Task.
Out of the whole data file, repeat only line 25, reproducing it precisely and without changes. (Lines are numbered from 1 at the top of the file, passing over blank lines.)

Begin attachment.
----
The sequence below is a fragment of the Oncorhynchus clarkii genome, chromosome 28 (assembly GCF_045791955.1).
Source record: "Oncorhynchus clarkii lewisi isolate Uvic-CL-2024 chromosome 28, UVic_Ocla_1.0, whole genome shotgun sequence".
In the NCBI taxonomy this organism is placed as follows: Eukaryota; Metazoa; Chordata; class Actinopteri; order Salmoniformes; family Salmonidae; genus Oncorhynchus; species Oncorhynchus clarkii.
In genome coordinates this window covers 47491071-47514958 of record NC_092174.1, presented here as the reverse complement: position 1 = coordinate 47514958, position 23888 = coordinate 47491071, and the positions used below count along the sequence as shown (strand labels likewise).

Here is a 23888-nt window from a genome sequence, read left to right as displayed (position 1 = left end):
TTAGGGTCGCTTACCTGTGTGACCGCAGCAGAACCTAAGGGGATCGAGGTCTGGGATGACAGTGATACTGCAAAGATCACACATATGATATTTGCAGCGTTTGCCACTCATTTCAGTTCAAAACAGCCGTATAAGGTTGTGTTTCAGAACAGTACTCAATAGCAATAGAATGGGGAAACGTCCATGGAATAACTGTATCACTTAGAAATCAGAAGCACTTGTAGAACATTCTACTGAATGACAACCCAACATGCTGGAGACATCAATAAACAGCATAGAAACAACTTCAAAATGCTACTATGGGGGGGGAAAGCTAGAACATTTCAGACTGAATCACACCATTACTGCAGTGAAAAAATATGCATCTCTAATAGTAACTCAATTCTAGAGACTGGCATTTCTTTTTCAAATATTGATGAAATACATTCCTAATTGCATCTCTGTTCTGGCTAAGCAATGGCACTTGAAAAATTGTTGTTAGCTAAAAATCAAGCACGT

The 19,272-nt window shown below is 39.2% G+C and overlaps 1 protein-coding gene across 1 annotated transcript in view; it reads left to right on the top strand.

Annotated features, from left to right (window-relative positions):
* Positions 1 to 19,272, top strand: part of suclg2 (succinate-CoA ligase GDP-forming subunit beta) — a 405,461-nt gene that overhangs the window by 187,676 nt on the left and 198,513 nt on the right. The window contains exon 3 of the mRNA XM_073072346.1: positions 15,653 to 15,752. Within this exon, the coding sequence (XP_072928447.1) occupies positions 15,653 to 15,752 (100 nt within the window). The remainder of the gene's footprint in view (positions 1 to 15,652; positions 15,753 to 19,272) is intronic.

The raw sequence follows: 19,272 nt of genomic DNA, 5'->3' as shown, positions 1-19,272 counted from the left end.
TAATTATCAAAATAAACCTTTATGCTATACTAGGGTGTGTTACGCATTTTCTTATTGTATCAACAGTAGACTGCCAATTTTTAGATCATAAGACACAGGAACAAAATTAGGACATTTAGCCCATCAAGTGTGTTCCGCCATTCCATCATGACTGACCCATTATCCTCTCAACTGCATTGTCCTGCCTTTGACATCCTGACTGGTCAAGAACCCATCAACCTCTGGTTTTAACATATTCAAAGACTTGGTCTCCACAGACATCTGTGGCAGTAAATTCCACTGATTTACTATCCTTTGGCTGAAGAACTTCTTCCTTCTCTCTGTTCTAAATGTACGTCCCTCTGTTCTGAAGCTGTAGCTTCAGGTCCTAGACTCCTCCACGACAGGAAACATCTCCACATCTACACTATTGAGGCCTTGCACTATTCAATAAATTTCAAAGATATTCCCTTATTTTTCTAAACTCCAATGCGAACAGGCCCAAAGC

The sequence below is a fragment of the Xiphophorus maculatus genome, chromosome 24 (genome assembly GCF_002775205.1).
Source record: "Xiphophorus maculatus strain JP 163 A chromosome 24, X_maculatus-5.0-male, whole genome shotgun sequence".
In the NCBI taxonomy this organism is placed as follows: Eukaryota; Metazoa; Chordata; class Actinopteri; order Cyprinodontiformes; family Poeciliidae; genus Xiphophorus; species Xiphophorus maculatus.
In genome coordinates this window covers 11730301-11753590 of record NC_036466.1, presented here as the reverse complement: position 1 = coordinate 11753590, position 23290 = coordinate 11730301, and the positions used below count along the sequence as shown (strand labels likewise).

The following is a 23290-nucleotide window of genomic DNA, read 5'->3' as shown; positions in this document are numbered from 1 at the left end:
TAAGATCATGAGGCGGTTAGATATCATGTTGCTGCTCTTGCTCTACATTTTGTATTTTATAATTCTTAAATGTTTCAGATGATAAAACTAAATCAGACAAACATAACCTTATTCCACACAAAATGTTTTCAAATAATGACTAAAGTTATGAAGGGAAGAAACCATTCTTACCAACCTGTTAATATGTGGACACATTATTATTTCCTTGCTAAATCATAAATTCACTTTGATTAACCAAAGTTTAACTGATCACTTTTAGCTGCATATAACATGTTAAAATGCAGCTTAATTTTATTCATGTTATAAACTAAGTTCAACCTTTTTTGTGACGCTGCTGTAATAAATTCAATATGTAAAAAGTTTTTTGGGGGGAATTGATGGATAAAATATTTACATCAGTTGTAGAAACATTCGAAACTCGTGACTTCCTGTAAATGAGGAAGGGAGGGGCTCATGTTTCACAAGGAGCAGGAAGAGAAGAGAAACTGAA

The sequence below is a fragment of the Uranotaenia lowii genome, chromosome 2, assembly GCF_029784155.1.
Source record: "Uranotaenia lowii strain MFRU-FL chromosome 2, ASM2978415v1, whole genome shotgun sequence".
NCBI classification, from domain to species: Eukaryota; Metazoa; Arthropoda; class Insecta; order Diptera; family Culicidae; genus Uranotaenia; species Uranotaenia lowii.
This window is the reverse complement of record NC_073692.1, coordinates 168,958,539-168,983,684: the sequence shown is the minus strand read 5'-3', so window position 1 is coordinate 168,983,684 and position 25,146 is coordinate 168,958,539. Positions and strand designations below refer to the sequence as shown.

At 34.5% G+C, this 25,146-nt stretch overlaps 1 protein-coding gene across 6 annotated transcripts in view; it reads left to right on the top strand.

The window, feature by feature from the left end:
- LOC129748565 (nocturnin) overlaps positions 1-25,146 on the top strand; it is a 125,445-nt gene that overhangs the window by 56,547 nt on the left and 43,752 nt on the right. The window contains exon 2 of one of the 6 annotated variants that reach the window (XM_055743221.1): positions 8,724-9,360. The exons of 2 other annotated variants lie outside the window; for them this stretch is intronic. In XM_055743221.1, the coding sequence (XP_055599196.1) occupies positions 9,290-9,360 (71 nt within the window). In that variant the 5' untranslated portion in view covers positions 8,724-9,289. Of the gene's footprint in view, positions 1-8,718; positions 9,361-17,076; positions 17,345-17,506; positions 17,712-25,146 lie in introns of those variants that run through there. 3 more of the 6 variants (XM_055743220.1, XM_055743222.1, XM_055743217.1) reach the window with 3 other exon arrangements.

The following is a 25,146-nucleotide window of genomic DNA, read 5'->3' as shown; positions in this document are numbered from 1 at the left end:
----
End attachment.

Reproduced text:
The following is a 25,146-nucleotide window of genomic DNA, read 5'->3' as shown; positions in this document are numbered from 1 at the left end: